You’re rich and young, as all confess,
And none denies your loveliness;
But when we hear your boastful tongue
You’re neither pretty, rich, nor young.

[Bella es, novimus, et puella, verum est,
Et dives, quis enim potest negare?
Sed cum te nimium, Fabulla, laudas,
Nec dives neque bella nec puella es.]

Martial (AD c.39-c.103) Spanish Roman poet, satirist, epigrammatist [Marcus Valerius Martialis]
Epigrams [Epigrammata], Book 1, epigram 64 (1.64) [tr. Pott & Wright (1921), “The Boaster”]
    (Source)

"To Fabulla." (Source (Latin)). Alternate translations:

You're fayre, I know't; and modest too, 't is true;
And rich you are; well, who denyes it you?
But whilst your owne prayse you too much proclame,
Of modest, rich, and fayre you loose the same.
[17th C Manuscript]

Faire, rich, and yong? how rare is her perfection,
Were it not mingled with one soule infection?
I meane, so proud a heart, so curst a tongue,
As makes her seeme, nor faire, nor rich, nor yong.
[tr. Harington (fl. c. 1600), ep. 291; Book 4, ep. 37 "Of a faire Shrew"]

Genteel 't is true, O nymph, you are;
You're rich and beauteous to a hair.
But while too much you praise yourself,
You've neither air, nor charms, nor pelf.
[tr. Gent. Mag. (1746)]

Pretty thou art, we know; a pretty maid!
A rich one, too, it cannot be gainsay'd.
But when thy puffs we hear, thy pride we see;
Thou neither rich, nor fair, nor maid canst be.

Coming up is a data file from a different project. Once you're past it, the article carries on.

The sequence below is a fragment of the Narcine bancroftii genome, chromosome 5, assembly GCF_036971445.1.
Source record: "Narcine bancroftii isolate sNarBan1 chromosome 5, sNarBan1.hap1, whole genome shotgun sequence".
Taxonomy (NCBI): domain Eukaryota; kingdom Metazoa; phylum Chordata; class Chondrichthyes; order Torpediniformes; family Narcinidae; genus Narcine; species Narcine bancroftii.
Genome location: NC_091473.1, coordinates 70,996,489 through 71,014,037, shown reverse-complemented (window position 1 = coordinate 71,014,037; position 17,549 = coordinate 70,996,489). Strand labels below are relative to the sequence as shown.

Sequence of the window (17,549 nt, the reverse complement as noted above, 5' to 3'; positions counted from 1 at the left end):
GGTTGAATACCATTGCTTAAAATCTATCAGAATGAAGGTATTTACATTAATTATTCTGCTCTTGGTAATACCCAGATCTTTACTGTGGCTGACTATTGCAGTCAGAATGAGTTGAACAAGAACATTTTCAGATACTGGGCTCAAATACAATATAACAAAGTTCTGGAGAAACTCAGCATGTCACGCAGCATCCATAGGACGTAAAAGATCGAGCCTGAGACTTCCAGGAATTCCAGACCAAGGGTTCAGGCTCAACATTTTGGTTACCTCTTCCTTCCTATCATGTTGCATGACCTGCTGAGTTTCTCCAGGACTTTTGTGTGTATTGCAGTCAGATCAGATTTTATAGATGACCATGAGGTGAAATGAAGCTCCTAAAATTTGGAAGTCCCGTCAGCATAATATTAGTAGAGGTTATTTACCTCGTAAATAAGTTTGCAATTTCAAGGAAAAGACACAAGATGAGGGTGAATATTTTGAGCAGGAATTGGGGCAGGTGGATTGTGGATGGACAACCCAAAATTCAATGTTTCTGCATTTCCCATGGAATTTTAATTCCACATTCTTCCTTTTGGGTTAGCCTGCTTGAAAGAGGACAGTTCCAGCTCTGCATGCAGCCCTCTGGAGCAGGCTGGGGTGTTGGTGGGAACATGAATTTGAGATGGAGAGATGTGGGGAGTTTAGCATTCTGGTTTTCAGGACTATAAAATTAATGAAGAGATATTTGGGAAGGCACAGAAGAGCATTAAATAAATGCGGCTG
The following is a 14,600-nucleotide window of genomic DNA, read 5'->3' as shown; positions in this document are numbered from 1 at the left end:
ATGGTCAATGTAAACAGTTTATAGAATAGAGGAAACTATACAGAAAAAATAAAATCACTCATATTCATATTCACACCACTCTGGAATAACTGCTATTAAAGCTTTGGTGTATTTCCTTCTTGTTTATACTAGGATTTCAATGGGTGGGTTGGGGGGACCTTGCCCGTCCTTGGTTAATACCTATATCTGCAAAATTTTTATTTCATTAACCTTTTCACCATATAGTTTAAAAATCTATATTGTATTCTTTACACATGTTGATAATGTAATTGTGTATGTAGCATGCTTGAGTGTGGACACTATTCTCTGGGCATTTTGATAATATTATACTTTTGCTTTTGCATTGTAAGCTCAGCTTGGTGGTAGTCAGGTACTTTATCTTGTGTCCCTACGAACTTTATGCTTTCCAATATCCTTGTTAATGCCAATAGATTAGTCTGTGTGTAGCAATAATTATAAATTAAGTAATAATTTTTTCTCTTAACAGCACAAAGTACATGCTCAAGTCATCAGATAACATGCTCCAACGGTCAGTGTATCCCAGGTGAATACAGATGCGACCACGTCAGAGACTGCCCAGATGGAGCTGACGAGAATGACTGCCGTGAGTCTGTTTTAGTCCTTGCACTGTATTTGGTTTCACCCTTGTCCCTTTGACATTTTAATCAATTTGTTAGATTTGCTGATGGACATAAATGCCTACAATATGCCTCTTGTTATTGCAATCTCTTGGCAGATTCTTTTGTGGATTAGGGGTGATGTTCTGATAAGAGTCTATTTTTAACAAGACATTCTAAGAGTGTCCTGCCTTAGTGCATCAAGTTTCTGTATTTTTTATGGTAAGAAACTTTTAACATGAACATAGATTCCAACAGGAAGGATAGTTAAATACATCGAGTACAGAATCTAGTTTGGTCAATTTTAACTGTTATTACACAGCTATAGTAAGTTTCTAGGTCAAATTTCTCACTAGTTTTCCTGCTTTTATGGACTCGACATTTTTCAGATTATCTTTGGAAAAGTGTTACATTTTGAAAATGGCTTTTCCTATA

[tr. Elphinston (1782), Book 6, Part 3, ep. 48; Bohn labels this as Anon.]

You are pretty, -- we know it; and young, --it is true; and rich, -- who can deny it? But when you praise yourself extravagantly, Fabulla, you appear neither rich, nor pretty, nor young.
[tr. Bohn's Classical (1859)]

Fabulla, it's true you're a fair ingénue,
And your wealth is on every one's tongue:
But your loud self-conceit
Makes people you meet
Think you neither fair, wealthy, nor young.
[tr. Nixon (1911), "The Egoist"]

You are beautiful, we know, and young, that is true, and rich -- for who can deny it? But while you praise yourself overmuch, Fabulla, you are neither rich, nor beautiful, nor young.
[tr. Ker (1919)]

You're beautiful, oh yes, and young, and rich;
But since you tell us so, you're just a bitch.
[tr. Humphries (<1987)]

You're rich, and young, and beautiful!
It's true, and who can doubt it?
But less and less we feel that pull
The more you talk about it.
[tr. Ericsson (1995)]

Of debutantes you are beyond compare --
So wealthy, beautiful, and debonair.
Yet you make all this matter not a whit:
Your beauty to undo -- you boast of it.
[tr. Wills (2007)]

You’re lovely, yes, and young, it’s true,
and rich -- who can deny your wealth?
But you aren’t lovely, young or rich,
Fabulla, when you praise yourself.
[tr. McLean (2014)]

Added on 18-Feb-22 | Last updated 18-Feb-22
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